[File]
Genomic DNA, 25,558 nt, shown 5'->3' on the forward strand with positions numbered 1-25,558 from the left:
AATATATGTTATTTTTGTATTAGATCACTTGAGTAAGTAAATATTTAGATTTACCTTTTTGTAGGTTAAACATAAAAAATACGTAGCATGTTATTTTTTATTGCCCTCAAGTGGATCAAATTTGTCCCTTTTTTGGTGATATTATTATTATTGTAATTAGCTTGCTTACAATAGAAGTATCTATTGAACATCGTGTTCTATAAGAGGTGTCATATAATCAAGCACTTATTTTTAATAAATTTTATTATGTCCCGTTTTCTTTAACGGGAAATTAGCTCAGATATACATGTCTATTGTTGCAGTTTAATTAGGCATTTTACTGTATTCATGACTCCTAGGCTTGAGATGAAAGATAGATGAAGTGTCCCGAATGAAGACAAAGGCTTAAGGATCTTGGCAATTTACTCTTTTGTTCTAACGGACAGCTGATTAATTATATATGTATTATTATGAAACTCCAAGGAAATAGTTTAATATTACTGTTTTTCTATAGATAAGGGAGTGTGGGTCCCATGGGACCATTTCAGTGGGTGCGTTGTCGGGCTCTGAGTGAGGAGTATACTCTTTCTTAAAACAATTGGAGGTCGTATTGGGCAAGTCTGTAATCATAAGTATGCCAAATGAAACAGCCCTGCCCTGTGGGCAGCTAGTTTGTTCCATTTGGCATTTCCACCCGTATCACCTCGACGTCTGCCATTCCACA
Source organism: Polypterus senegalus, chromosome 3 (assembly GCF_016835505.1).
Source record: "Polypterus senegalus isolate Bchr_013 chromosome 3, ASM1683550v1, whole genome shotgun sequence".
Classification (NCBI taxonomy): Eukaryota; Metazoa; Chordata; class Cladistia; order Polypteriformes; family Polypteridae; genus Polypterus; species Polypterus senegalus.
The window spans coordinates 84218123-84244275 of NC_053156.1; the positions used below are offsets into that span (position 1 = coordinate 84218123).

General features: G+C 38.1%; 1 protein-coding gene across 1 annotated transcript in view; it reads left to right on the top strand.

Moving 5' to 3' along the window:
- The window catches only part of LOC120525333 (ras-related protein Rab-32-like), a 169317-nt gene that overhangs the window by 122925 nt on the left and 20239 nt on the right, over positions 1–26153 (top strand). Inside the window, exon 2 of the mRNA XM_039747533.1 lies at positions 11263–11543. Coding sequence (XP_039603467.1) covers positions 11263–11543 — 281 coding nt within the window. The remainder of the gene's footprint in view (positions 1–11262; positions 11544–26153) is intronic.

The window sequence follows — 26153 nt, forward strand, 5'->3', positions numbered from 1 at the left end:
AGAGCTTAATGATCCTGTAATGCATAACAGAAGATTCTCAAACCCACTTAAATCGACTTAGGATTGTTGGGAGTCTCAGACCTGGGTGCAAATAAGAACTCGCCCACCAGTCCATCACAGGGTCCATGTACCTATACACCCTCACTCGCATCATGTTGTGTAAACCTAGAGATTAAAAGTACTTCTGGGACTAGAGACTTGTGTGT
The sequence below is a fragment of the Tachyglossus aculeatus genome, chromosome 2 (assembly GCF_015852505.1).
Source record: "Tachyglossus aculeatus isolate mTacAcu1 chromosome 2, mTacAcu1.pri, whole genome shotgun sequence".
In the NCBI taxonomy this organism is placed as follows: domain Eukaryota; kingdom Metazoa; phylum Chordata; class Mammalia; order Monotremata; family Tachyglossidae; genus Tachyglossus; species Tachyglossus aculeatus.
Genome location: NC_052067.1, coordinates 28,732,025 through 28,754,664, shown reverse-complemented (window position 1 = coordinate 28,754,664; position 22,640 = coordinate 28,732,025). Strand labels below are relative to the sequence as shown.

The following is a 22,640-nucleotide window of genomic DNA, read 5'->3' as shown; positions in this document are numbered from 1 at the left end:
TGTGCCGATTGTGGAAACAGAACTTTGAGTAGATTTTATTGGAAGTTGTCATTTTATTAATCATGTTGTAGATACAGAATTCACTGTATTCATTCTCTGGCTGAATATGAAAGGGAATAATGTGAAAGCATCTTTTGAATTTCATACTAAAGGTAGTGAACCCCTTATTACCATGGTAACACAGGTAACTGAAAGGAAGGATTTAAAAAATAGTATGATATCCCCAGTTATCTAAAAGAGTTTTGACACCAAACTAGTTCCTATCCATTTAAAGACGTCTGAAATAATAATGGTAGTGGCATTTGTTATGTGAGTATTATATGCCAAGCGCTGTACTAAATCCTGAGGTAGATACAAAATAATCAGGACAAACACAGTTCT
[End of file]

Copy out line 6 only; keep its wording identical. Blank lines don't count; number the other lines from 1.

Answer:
The window spans coordinates 84218123-84244275 of NC_053156.1; the positions used below are offsets into that span (position 1 = coordinate 84218123).